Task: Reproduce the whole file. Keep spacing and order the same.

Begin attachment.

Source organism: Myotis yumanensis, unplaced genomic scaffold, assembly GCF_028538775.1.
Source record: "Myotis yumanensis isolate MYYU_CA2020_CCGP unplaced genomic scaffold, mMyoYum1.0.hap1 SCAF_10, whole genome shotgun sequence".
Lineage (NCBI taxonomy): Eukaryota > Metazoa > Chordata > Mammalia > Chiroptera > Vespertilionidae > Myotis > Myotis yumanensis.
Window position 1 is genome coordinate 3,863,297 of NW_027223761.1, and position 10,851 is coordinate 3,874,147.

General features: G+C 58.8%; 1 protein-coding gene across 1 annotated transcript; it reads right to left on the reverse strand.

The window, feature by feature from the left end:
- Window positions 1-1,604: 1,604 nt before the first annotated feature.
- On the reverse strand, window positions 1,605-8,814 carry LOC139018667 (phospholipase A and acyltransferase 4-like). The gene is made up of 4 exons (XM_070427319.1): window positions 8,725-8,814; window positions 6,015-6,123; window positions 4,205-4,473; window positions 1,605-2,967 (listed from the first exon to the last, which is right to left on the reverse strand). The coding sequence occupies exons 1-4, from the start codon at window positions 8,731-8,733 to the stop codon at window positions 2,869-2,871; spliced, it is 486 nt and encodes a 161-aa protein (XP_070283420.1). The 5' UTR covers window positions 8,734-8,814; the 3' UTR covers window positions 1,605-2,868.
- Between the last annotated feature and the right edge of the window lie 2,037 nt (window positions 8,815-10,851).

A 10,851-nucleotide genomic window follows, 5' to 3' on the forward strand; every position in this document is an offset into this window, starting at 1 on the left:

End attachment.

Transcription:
Source organism: Myotis yumanensis, unplaced genomic scaffold, assembly GCF_028538775.1.
Source record: "Myotis yumanensis isolate MYYU_CA2020_CCGP unplaced genomic scaffold, mMyoYum1.0.hap1 SCAF_10, whole genome shotgun sequence".
Lineage (NCBI taxonomy): Eukaryota > Metazoa > Chordata > Mammalia > Chiroptera > Vespertilionidae > Myotis > Myotis yumanensis.
Window position 1 is genome coordinate 3,863,297 of NW_027223761.1, and position 10,851 is coordinate 3,874,147.

General features: G+C 58.8%; 1 protein-coding gene across 1 annotated transcript; it reads right to left on the reverse strand.

The window, feature by feature from the left end:
- Window positions 1-1,604: 1,604 nt before the first annotated feature.
- On the reverse strand, window positions 1,605-8,814 carry LOC139018667 (phospholipase A and acyltransferase 4-like). The gene is made up of 4 exons (XM_070427319.1): window positions 8,725-8,814; window positions 6,015-6,123; window positions 4,205-4,473; window positions 1,605-2,967 (listed from the first exon to the last, which is right to left on the reverse strand). The coding sequence occupies exons 1-4, from the start codon at window positions 8,731-8,733 to the stop codon at window positions 2,869-2,871; spliced, it is 486 nt and encodes a 161-aa protein (XP_070283420.1). The 5' UTR covers window positions 8,734-8,814; the 3' UTR covers window positions 1,605-2,868.
- Between the last annotated feature and the right edge of the window lie 2,037 nt (window positions 8,815-10,851).

A 10,851-nucleotide genomic window follows, 5' to 3' on the forward strand; every position in this document is an offset into this window, starting at 1 on the left: